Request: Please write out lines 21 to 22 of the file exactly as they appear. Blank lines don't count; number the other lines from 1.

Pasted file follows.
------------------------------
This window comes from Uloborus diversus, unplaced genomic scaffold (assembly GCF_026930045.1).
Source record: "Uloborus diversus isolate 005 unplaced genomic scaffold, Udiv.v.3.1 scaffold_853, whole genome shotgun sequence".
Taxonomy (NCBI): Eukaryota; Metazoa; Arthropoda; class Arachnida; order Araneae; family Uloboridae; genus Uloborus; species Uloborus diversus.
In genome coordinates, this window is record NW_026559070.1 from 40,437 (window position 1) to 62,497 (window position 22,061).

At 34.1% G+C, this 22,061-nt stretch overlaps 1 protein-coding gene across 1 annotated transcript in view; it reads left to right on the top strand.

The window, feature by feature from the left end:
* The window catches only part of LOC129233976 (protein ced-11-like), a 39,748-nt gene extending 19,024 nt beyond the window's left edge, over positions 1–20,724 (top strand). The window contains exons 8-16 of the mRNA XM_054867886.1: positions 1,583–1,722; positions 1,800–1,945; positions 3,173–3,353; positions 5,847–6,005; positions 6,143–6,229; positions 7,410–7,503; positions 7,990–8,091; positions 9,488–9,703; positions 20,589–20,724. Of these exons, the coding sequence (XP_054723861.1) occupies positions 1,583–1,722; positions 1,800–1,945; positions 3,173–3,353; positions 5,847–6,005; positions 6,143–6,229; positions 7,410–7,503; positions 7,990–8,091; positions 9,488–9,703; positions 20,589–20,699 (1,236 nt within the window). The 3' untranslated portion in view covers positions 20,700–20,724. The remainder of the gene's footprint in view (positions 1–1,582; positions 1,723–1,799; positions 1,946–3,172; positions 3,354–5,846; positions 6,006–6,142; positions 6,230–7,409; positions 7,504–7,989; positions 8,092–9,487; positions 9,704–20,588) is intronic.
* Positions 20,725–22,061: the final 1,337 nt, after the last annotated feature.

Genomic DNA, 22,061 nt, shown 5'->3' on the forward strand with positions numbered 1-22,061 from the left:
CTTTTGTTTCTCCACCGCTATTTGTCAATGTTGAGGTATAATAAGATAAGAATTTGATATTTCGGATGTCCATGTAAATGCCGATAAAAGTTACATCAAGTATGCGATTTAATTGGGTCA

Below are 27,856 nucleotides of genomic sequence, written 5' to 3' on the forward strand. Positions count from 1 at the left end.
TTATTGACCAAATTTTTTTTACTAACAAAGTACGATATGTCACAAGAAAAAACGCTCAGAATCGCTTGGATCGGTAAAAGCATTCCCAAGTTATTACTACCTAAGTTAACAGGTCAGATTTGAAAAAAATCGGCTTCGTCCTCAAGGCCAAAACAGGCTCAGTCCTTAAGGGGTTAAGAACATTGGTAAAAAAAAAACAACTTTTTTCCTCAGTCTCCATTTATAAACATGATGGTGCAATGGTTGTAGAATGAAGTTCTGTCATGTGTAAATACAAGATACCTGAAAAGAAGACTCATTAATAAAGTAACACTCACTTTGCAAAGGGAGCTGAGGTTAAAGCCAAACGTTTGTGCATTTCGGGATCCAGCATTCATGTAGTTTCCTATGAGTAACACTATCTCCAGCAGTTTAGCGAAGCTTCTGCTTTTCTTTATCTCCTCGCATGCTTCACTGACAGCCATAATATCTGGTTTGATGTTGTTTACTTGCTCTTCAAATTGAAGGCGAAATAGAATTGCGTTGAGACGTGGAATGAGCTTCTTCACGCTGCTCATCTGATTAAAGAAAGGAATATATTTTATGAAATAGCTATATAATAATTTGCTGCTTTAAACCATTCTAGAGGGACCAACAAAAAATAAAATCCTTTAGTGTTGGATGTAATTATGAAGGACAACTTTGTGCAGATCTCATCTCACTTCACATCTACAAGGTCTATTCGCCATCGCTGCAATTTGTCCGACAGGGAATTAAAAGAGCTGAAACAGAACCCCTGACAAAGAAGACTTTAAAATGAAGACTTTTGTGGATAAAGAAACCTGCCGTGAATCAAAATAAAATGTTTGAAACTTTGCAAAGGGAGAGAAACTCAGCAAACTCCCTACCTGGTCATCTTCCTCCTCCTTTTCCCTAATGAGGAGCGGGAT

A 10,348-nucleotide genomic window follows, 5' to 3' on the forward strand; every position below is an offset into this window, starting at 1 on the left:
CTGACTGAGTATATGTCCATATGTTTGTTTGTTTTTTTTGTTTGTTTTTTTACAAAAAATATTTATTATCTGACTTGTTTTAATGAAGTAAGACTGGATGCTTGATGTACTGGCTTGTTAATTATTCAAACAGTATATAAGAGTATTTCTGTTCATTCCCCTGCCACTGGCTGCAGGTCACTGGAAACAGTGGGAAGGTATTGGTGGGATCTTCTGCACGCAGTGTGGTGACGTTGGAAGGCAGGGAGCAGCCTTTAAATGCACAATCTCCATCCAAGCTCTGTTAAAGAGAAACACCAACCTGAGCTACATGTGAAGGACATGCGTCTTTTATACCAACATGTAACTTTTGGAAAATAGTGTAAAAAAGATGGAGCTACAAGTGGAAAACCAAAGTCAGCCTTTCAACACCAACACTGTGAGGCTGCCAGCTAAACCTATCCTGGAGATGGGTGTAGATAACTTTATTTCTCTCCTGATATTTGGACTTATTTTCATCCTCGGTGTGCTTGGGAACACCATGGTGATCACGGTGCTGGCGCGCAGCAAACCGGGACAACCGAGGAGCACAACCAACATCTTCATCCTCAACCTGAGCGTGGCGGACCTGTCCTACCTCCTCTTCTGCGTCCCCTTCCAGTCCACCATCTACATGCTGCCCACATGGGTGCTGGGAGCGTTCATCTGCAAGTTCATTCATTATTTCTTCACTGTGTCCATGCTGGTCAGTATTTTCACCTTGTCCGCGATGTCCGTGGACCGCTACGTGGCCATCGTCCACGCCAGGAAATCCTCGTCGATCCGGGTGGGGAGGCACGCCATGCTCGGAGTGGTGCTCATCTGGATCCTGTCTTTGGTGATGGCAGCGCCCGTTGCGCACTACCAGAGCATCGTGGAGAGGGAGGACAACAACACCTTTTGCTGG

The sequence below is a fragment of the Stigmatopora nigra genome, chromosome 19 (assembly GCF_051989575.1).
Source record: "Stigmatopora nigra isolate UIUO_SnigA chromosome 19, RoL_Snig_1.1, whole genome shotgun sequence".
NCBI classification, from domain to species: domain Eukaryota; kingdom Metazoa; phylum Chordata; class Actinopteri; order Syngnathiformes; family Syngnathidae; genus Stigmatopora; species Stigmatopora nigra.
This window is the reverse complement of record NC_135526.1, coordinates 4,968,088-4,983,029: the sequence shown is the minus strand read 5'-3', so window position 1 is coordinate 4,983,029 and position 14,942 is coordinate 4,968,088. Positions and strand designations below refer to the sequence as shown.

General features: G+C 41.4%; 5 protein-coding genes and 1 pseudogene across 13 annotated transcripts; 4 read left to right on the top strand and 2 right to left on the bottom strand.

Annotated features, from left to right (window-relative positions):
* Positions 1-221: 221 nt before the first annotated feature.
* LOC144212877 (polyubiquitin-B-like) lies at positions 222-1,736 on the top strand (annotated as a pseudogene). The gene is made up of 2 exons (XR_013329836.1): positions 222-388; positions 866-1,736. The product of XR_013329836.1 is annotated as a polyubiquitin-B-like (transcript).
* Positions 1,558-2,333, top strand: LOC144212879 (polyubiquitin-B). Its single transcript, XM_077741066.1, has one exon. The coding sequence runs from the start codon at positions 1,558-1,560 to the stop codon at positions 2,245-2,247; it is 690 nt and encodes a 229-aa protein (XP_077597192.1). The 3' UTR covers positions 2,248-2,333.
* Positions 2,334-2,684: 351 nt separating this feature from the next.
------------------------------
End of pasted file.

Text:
* Positions 1-221: 221 nt before the first annotated feature.
* LOC144212877 (polyubiquitin-B-like) lies at positions 222-1,736 on the top strand (annotated as a pseudogene). The gene is made up of 2 exons (XR_013329836.1): positions 222-388; positions 866-1,736. The product of XR_013329836.1 is annotated as a polyubiquitin-B-like (transcript).